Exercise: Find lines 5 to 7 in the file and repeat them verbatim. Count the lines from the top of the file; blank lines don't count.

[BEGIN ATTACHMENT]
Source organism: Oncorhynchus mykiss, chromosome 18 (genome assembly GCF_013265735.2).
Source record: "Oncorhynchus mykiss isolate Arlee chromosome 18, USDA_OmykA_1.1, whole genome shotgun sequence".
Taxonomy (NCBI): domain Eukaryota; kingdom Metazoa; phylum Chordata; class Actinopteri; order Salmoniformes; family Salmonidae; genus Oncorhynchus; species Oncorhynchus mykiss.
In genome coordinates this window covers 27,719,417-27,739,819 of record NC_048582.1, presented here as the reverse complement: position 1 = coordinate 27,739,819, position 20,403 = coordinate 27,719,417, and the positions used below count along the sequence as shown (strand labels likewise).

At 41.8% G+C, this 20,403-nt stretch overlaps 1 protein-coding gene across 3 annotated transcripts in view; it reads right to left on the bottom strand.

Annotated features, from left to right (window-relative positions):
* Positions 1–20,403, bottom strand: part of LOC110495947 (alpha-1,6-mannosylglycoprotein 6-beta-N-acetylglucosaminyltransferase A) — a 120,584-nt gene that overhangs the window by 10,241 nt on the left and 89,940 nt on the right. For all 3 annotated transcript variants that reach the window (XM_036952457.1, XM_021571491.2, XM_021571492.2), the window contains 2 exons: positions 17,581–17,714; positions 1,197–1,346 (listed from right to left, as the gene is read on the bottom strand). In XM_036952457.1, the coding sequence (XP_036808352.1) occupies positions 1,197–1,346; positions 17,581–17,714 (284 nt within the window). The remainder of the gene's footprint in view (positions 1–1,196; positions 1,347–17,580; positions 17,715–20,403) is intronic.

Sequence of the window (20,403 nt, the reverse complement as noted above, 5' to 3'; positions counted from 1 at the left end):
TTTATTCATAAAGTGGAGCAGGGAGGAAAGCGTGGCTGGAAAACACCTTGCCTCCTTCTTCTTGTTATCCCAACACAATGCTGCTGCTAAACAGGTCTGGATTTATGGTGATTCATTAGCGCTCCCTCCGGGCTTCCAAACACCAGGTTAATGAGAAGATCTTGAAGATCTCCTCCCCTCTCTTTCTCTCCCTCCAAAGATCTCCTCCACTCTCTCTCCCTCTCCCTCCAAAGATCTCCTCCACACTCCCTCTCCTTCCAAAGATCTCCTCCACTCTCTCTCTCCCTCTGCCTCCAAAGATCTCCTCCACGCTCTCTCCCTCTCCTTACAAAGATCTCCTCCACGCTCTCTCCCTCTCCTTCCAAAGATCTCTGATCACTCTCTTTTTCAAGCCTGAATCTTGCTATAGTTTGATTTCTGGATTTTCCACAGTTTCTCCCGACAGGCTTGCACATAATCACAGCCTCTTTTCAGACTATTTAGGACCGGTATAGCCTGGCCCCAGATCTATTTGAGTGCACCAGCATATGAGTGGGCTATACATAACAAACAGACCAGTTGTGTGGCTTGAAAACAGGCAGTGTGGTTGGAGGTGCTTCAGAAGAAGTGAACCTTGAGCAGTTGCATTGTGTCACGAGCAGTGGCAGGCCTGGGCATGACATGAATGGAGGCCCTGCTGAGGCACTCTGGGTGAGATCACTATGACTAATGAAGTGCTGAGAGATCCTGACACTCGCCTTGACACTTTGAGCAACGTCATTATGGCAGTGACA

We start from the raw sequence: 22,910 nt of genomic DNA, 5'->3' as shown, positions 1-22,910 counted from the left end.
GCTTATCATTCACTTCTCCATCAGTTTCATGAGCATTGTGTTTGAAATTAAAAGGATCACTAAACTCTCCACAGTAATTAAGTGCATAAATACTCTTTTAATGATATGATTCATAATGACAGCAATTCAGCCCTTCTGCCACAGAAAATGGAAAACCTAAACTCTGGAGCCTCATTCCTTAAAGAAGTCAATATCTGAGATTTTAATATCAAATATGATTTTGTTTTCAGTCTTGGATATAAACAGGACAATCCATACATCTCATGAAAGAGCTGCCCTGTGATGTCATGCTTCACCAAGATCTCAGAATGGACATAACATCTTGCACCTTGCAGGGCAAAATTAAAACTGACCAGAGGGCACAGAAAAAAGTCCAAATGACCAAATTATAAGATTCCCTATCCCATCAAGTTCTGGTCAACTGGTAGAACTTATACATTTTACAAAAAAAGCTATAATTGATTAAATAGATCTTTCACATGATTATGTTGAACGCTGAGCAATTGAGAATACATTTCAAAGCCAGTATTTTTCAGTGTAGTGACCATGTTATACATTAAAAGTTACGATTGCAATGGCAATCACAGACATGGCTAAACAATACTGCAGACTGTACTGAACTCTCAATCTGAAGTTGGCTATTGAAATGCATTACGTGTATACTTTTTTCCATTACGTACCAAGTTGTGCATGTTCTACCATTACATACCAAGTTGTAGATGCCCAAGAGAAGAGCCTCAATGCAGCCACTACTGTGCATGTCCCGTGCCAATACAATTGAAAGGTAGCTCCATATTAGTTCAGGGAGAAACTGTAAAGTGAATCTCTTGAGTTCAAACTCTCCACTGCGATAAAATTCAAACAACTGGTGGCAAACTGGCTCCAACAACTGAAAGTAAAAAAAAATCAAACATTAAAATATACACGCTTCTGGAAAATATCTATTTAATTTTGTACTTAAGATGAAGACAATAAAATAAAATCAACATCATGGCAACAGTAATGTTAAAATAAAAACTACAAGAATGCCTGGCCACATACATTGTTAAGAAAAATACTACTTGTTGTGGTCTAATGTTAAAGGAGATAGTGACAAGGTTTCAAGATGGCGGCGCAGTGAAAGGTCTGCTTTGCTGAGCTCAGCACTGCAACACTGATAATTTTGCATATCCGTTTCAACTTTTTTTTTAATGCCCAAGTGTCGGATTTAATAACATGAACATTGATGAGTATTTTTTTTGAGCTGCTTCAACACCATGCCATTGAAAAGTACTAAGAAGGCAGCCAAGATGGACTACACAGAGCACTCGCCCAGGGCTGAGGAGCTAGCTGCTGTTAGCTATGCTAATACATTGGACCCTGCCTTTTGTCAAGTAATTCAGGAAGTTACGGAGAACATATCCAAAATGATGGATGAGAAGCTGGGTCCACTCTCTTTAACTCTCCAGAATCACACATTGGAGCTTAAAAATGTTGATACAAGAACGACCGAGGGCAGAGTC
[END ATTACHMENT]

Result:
At 41.8% G+C, this 20,403-nt stretch overlaps 1 protein-coding gene across 3 annotated transcripts in view; it reads right to left on the bottom strand.

Annotated features, from left to right (window-relative positions):
* Positions 1–20,403, bottom strand: part of LOC110495947 (alpha-1,6-mannosylglycoprotein 6-beta-N-acetylglucosaminyltransferase A) — a 120,584-nt gene that overhangs the window by 10,241 nt on the left and 89,940 nt on the right. For all 3 annotated transcript variants that reach the window (XM_036952457.1, XM_021571491.2, XM_021571492.2), the window contains 2 exons: positions 17,581–17,714; positions 1,197–1,346 (listed from right to left, as the gene is read on the bottom strand). In XM_036952457.1, the coding sequence (XP_036808352.1) occupies positions 1,197–1,346; positions 17,581–17,714 (284 nt within the window). The remainder of the gene's footprint in view (positions 1–1,196; positions 1,347–17,580; positions 17,715–20,403) is intronic.